Regarding the first item, what the claimant is capable of doing is known as their residual functional capacity, or RFC. This is basically a rating that is assigned to a case. Examples of ratings are A) less than sedentary, B) Sedentary, C) Light, D) Medium, and E) Heavy.
These ratings essentially categorize the claimant in terms of what kind of activity they are currently able to engage in, based on the information contained in their medical records. For example, a person who has a medium RFC rating would be considered to have the ability to lift 50 pound occasionally and 25 pounds frequently during the course of a normal work day. A person who has a light RFC rating would be considered to have the ability to lift 10 pounds frequently and 20 pounds occasionally during the course of a normal work day.
The ability to lift, of course, is not the only factor that determines what type of rating a person will be given by a disability examiner or judge. Practically every single human capability is taken into consideration when a rating is determined and given to a claimant. For instance, the ability to stoop, crouch, grasp, employ dexterous hand movements, see, hear, smell, reach overhead, tolerate heights (back problems and vertigo, for example, would interfere with this), feel, etc, etc.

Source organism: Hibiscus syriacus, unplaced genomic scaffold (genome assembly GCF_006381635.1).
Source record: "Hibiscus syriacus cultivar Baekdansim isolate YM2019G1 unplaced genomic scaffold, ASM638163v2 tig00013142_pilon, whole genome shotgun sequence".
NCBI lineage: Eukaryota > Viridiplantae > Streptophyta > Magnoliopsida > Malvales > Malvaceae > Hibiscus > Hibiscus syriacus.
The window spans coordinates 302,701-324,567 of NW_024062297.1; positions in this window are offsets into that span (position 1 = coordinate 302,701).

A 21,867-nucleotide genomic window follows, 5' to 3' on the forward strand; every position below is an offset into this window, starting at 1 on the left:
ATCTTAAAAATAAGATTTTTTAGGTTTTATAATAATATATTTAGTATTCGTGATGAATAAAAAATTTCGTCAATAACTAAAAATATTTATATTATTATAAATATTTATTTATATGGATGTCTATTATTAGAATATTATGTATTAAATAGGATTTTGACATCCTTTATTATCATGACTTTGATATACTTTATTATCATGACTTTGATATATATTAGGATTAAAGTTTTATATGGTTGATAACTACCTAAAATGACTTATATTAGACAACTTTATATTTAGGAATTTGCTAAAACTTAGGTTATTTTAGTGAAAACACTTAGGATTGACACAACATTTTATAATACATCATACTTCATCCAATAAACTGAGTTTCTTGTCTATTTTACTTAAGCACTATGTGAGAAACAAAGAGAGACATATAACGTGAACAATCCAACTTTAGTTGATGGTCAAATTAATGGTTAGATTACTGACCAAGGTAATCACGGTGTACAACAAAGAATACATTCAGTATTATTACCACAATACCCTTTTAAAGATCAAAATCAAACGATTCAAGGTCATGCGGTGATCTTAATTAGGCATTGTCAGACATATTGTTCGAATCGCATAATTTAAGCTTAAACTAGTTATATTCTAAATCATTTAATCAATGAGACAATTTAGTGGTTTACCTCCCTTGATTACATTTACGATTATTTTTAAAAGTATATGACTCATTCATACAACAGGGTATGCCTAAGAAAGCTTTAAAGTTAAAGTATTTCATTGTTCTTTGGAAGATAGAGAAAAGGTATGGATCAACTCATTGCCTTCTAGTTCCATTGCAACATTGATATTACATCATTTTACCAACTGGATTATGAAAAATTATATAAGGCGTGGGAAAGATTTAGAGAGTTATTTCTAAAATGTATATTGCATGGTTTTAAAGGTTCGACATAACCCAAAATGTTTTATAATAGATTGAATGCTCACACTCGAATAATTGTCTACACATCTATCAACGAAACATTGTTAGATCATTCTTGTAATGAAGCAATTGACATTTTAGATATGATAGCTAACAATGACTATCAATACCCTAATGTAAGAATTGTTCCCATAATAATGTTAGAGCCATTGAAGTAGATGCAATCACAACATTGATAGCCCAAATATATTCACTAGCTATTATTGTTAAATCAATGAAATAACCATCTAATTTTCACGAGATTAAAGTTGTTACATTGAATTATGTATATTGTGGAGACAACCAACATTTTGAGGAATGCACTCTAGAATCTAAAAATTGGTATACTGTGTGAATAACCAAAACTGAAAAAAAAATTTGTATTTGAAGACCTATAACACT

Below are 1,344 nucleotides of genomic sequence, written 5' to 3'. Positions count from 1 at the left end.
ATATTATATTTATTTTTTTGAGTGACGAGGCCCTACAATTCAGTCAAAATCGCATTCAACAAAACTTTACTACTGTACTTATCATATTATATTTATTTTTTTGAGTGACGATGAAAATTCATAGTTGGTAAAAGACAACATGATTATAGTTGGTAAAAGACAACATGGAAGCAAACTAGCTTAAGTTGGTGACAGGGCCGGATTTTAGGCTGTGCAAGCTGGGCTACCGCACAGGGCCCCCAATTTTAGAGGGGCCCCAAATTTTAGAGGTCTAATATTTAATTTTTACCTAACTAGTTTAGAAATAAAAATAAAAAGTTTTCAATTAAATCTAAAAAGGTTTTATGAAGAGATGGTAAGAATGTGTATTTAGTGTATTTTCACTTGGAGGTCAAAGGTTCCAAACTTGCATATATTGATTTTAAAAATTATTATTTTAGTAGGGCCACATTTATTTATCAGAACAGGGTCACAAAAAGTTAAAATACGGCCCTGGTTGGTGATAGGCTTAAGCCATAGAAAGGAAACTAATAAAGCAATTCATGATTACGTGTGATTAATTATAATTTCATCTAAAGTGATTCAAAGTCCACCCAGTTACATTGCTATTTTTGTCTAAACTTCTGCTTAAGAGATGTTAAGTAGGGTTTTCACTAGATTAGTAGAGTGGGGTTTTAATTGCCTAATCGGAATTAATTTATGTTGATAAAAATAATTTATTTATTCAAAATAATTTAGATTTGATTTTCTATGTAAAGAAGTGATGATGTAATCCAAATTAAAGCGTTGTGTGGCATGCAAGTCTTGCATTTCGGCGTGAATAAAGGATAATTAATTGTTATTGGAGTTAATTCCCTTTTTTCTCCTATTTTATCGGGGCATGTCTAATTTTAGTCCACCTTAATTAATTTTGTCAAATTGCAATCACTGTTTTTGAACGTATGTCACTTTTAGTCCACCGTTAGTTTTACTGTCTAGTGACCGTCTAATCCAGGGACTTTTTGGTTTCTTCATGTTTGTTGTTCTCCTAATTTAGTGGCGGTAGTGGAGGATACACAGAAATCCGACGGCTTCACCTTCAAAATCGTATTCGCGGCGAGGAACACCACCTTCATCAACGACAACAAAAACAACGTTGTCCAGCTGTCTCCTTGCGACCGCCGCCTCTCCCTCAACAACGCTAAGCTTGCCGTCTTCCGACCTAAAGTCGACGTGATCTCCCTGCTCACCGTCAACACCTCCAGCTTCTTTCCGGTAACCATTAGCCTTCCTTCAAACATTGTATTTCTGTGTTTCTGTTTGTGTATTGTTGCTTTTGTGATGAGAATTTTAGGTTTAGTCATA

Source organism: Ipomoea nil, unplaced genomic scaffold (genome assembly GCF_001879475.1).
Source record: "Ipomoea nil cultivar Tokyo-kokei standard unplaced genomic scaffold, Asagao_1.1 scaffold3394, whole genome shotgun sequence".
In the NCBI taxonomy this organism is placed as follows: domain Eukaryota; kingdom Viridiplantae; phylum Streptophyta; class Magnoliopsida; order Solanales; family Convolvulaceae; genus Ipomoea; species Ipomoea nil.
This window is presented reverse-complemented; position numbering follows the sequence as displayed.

In addition to physical capabilities, mental capabilities are also rated if the claimant is filing their claim on the basis of a mental impairment, or if it is learned during the evaluation of the claim that the claimant has at least one mental impairment that may be cognitive or psychiatric in nature.
An MRFC rating (mental residual functional capacity) would give consideration to the individual's ability to sustain attention and concentration while on the job, to persist in tasks, to learn new information, to recall and use previously learned information, to be able to adhere to a defined work schedule, to interact appropriately with other co-workers and supervisors (and perhaps clients or customers), and to be able to operate in a work setting without the need for special supervision.